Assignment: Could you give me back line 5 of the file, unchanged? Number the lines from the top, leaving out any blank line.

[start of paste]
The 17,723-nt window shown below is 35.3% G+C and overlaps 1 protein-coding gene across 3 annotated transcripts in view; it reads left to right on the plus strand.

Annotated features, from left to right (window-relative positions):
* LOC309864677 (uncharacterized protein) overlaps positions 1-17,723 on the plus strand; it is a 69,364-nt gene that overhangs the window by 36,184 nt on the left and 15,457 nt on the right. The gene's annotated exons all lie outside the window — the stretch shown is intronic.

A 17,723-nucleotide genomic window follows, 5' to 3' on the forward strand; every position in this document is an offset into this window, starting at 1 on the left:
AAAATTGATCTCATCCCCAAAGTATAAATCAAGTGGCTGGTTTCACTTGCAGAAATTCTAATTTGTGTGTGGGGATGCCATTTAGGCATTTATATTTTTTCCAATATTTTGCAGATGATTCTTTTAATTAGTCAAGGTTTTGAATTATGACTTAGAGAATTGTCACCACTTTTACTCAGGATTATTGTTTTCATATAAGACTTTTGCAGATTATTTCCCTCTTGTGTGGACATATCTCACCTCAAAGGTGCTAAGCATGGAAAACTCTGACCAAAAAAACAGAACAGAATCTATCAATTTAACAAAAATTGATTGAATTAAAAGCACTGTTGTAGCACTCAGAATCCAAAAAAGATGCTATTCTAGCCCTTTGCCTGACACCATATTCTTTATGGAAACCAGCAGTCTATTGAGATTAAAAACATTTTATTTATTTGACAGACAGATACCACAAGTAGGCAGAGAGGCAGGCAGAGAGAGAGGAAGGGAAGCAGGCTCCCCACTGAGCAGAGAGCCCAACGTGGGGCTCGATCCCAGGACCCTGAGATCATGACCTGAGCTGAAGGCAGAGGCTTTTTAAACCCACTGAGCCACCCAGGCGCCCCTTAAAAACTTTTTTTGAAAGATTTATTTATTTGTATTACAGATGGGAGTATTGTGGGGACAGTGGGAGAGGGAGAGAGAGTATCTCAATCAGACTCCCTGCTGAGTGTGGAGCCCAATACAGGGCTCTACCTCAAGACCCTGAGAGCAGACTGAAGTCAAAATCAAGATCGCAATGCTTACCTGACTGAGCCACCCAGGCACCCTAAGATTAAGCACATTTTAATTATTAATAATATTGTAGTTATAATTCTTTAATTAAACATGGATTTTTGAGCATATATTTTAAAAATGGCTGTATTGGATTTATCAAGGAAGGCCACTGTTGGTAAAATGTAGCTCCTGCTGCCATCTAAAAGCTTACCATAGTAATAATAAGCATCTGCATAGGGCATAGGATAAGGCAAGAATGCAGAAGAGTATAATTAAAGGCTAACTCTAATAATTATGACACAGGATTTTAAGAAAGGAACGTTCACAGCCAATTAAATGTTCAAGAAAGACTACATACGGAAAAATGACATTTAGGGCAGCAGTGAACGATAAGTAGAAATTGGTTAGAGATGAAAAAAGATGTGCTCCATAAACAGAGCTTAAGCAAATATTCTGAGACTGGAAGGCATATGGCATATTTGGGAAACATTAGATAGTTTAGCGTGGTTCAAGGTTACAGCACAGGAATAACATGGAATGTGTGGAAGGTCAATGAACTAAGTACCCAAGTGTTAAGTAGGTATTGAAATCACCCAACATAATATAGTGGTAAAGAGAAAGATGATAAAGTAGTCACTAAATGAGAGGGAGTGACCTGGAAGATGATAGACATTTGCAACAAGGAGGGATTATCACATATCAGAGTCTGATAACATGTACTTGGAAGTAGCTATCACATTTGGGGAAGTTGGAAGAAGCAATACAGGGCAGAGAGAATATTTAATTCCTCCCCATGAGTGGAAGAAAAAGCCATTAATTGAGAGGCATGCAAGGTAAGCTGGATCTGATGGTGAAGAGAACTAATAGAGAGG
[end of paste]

AAAATTGATCTCATCCCCAAAGTATAAATCAAGTGGCTGGTTTCACTTGCAGAAATTCTAATTTGTGTGTGGGGATGCCATTTAGGCATTTATATTTTTTCCAATATTTTGCAGATGATTCTTTTAATTAGTCAAGGTTTTGAATTATGACTTAGAGAATTGTCACCACTTTTACTCAGGATTATTGTTTTCATATAAGACTTTTGCAGATTATTTCCCTCTTGTGTGGACATATCTCACCTCAAAGGTGCTAAGCATGGAAAACTCTGACCAAAAAAACAGAACAGAATCTATCAATTTAACAAAAATTGATTGAATTAAAAGCACTGTTGTAGCACTCAGAATCCAAAAAAGATGCTATTCTAGCCCTTTGCCTGACACCATATTCTTTATGGAAACCAGCAGTCTATTGAGATTAAAAACATTTTATTTATTTGACAGACAGATACCACAAGTAGGCAGAGAGGCAGGCAGAGAGAGAGGAAGGGAAGCAGGCTCCCCACTGAGCAGAGAGCCCAACGTGGGGCTCGATCCCAGGACCCTGAGATCATGACCTGAGCTGAAGGCAGAGGCTTTTTAAACCCACTGAGCCACCCAGGCGCCCCTTAAAAACTTTTTTTGAAAGATTTATTTATTTGTATTACAGATGGGAGTATTGTGGGGACAGTGGGAGAGGGAGAGAGAGTATCTCAATCAGACTCCCTGCTGAGTGTGGAGCCCAATACAGGGCTCTACCTCAAGACCCTGAGAGCAGACTGAAGTCAAAATCAAGATCGCAATGCTTACCTGACTGAGCCACCCAGGCACCCTAAGATTAAGCACATTTTAATTATTAATAATATTGTAGTTATAATTCTTTAATTAAACATGGATTTTTGAGCATATATTTTAAAAATGGCTGTATTGGATTTATCAAGGAAGGCCACTGTTGGTAAAATGTAGCTCCTGCTGCCATCTAAAAGCTTACCATAGTAATAATAAGCATCTGCATAGGGCATAGGATAAGGCAAGAATGCAGAAGAGTATAATTAAAGGCTAACTCTAATAATTATGACACAGGATTTTAAGAAAGGAACGTTCACAGCCAATTAAATGTTCAAGAAAGACTACATACGGAAAAATGACATTTAGGGCAGCAGTGAACGATAAGTAGAAATTGGTTAGAGATGAAAAAAGATGTGCTCCATAAACAGAGCTTAAGCAAATATTCTGAGACTGGAAGGCATATGGCATATTTGGGAAACATTAGATAGTTTAGCGTGGTTCAAGGTTACAGCACAGGAATAACATGGAATGTGTGGAAGGTCAATGAACTAAGTACCCAAGTGTTAAGTAGGTATTGAAATCACCCAACATAATATAGTGGTAAAGAGAAAGATGATAAAGTAGTCACTAAATGAGAGGGAGTGACCTGGAAGATGATAGACATTTGCAACAAGGAGGGATTATCACATATCAGAGTCTGATAACATGTACTTGGAAGTAGCTATCACATTTGGGGAAGTTGGAAGAAGCAATACAGGGCAGAGAGAATATTTAATTCCTCCCCATGAGTGGAAGAAAAAGCCATTAATTGAGAGGCATGCAAGGTAAGCTGGATCTGATGGTGAAGAGAACTAATAGAGAGG